By GAVIN OFF, The Charlotte Observer
eight years ago georgia Institute of Technology admitted Black students, a young man hoping to study mechanical engineering applied to go to school there.
The interactions that followed—the cold indifference showed by Georgia Tech, the support that Robert Cheeseboro received from the NAACP and the newspaper articles that detailed his struggles—are archived in the Library of Congress.
Cheeseboro’s daughter, Evelyn Bolton, 53, of Gastonia, knew little about this until she found documents shortly before her father died of dementia in February. He was 87.
The library’s records paint a picture of her father’s struggle as a Black man in the South, a time Cheeseboro rarely spoke of, Bolton said.
“It’s sad that I never took the time to really understand what he went through,” she said.
CHEEBORO VS. GEORGIA TECH
Cheeseboro was born in Mobile, Alabamain 1934 and grew up in Columbus, Georgia, on the western border of the state.
He was smart enough to skip his senior year of high school to attend Morehouse College, the historically Black men’s liberal arts school in Atlanta, family members said.
In 1953 — after a year at Morehouse — Cheeseboro applied to Georgia Tech, located just 4 miles from Morehouse. But for a Black man in the 1950s, it was unreachable.
Cheeseboro’s application included a transcript of A’s and B’s and letters of recommendation, documents show. One highlighted Cheeseboro’s “ability to do good work scholastically and his natural ability to organize and lead people.” Another said Cheeseboro was a member of the National Honor Society.
Georgia Tech’s response? It recommended that Cheeseboro go to school out of state, according to a March 9, 1953, letter from LR Siebert, the executive secretary for the regents of the university system.
The system would even help pay Cheeseboro not to attend Georgia Tech.
“The Board of Regents of the University System of Georgia has approved the granting of scholarship aid to qualified Negro citizens of the State of Georgia for the study in those fields offered to the white citizens of the state by the University System of Georgia, but not offered at the Negro institutions of the University System,” Siebert’s letter read.
But Cheeseboro persisted with efforts to enroll in the state-funded campus, letters show. He wrote back at least four times, asking school officials to reconsider.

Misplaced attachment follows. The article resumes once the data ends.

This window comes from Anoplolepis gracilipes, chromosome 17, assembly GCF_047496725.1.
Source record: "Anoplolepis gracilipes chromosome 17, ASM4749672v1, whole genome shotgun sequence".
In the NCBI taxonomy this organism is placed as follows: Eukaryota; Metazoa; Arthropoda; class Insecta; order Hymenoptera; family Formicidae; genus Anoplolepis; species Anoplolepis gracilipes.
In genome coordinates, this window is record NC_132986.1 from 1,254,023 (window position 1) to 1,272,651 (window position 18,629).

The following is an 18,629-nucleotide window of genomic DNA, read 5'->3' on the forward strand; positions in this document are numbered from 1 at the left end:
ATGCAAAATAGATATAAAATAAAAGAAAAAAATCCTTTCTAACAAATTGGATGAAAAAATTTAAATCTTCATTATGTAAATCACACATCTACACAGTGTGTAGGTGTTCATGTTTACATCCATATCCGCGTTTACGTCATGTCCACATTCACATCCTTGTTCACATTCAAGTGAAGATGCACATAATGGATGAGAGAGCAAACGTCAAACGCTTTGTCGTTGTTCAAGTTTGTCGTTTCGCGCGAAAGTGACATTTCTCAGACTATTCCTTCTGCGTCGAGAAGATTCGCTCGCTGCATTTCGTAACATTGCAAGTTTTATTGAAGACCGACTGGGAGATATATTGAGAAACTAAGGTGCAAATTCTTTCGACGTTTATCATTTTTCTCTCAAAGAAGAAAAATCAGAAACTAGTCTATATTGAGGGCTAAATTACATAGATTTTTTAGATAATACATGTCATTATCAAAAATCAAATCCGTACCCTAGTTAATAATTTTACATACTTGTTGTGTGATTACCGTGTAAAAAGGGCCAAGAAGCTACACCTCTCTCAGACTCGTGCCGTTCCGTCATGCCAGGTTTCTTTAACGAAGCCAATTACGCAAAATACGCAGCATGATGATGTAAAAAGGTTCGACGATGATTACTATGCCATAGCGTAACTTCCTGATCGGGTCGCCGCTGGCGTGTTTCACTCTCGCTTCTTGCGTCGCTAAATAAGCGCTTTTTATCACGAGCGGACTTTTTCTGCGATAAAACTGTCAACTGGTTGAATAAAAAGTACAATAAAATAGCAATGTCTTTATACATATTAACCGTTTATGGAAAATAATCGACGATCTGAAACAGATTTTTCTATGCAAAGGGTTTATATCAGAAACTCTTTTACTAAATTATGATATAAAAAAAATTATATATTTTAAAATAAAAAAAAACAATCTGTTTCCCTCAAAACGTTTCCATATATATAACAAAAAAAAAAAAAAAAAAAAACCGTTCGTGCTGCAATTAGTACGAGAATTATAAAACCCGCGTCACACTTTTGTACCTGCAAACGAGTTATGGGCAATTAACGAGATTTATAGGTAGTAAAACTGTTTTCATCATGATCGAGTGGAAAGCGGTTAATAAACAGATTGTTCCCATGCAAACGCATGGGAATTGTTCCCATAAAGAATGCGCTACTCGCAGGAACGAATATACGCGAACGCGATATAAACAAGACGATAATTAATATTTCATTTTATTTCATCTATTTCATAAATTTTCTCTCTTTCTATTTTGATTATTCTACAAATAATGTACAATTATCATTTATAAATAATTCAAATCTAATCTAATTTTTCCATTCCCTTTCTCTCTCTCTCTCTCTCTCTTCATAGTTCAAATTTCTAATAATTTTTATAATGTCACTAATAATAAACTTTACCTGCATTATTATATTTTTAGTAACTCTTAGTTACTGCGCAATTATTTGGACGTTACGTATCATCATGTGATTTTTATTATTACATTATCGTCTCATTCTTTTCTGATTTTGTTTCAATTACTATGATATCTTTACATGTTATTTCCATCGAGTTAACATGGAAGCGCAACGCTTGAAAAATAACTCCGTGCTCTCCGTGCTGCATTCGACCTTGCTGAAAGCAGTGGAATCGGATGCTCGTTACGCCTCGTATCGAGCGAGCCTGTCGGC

“Georgia Institute of Technology is the school of my choice and offers the kind of training I seek, I would therefore request of you … to evaluate my record on the basis of its merits for admission to the Georgia Institute of Technology,” Cheeseboro wrote.
Black newspapers across the country spread news of how Cheeseboro was treated. The Library of Congress sends Bolton copies of articles from Atlanta, Philadelphia, Phoenix and Miami that outline his story.
“Morehouse Student Seeks Admission to Georgia Tech” read an April 18, 1953 headline in the Miami Times.
The article describes how the NAACP released copies of Cheeseboro’s correspondence with the school. It also describes how the school tightened restrictions, making it nearly impossible for Black people to be admitted.
“Last Wednesday, the Regents directed all units of the system to give entrance examinations, and in addition, to require all prospective students to submit certificates from university alumni attesting to their good character,” the article read.
“Of course, in the Jim Crow South, that wasn’t going to happen,” Bolton told The Charlotte Observer.
Cheeseboro never got into Georgia Tech. He left the state to get his degree at the University of Rochester in New York.
He eventually made his way to Californiawhere, around 1965, he invented a portable record player called the Swinger.
The Swinger weighed 5 and a half pounds, came with rechargeable batteries and could be turned upside down or installed in a car.
Think of it as a precursor to the CD player.
Fast-forward more than 50 years. From her home in Gastonia, 17-year-old Samantha Bolton, Cheeseboro’s granddaughter, applied for admission into Georgia Tech.
At the time, she had no knowledge of the battle her grandfather fought.
The family stumbled across the Library of Congress documents after Samantha got in and shortly before school officials offered her the Provost Scholarship.
The scholarship gives 40 first-year, non-Georgia residents an out-of-state tuition waiver for eight semesters.
Yes, the school that once tried to pay her grandfather to attend college elsewhere would be giving Samantha money to attend.
And there is this: Samantha hopes to study mechanical engineering, “like my grandfather.”
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